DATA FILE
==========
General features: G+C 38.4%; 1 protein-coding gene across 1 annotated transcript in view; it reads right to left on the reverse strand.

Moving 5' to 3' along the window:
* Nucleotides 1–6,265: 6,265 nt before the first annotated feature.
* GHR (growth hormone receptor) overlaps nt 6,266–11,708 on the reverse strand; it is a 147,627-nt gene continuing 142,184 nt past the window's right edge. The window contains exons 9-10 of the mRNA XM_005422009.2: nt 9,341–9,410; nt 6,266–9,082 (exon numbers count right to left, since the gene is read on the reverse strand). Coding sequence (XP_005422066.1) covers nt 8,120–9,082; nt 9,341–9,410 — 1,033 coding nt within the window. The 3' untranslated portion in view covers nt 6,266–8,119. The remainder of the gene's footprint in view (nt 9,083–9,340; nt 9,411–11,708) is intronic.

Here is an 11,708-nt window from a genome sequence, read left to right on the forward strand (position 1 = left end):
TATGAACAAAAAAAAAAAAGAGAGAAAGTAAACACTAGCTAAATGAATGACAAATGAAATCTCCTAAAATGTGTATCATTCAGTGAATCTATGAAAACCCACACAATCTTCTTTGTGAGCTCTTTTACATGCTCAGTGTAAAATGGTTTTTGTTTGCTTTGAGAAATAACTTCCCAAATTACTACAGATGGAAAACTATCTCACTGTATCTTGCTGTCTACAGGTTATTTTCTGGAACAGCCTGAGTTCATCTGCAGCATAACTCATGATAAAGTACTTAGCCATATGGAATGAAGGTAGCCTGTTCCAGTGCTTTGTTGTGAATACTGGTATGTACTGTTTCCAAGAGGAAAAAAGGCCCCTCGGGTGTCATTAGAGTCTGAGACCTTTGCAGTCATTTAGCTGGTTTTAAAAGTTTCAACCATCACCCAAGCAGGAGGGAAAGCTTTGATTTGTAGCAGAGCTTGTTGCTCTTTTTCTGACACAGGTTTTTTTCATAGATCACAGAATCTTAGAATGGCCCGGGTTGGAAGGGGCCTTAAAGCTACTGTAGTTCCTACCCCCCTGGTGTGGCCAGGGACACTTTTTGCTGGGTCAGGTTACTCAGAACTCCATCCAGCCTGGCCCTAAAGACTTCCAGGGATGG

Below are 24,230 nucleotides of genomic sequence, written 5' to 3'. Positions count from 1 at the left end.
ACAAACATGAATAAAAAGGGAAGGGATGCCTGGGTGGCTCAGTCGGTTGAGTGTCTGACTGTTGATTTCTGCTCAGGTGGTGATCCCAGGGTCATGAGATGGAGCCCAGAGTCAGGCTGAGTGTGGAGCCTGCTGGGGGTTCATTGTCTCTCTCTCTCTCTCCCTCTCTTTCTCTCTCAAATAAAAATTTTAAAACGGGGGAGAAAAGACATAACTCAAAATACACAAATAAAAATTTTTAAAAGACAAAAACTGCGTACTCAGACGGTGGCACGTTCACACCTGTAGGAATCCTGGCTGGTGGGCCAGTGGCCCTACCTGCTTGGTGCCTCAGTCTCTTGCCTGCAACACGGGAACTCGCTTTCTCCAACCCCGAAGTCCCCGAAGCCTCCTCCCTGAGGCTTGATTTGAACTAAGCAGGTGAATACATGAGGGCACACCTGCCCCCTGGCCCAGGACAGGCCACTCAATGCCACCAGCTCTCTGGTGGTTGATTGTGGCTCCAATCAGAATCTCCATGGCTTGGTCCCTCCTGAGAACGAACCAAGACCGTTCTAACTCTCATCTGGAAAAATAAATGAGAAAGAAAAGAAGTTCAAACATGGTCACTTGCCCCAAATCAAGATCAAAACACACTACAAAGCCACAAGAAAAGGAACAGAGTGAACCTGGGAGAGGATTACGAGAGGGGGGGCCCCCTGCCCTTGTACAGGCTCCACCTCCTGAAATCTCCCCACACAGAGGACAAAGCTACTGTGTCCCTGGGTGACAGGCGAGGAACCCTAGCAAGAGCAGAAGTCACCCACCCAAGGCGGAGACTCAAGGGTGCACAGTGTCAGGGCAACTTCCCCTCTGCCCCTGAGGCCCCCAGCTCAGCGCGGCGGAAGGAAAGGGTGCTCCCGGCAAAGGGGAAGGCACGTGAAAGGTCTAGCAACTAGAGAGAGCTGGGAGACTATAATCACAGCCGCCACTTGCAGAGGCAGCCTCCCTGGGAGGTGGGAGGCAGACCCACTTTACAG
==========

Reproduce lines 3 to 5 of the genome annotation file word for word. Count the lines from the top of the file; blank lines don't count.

* Nucleotides 1–6,265: 6,265 nt before the first annotated feature.
* GHR (growth hormone receptor) overlaps nt 6,266–11,708 on the reverse strand; it is a 147,627-nt gene continuing 142,184 nt past the window's right edge. The window contains exons 9-10 of the mRNA XM_005422009.2: nt 9,341–9,410; nt 6,266–9,082 (exon numbers count right to left, since the gene is read on the reverse strand). Coding sequence (XP_005422066.1) covers nt 8,120–9,082; nt 9,341–9,410 — 1,033 coding nt within the window. The 3' untranslated portion in view covers nt 6,266–8,119. The remainder of the gene's footprint in view (nt 9,083–9,340; nt 9,411–11,708) is intronic.

Here is an 11,708-nt window from a genome sequence, read left to right on the forward strand (position 1 = left end):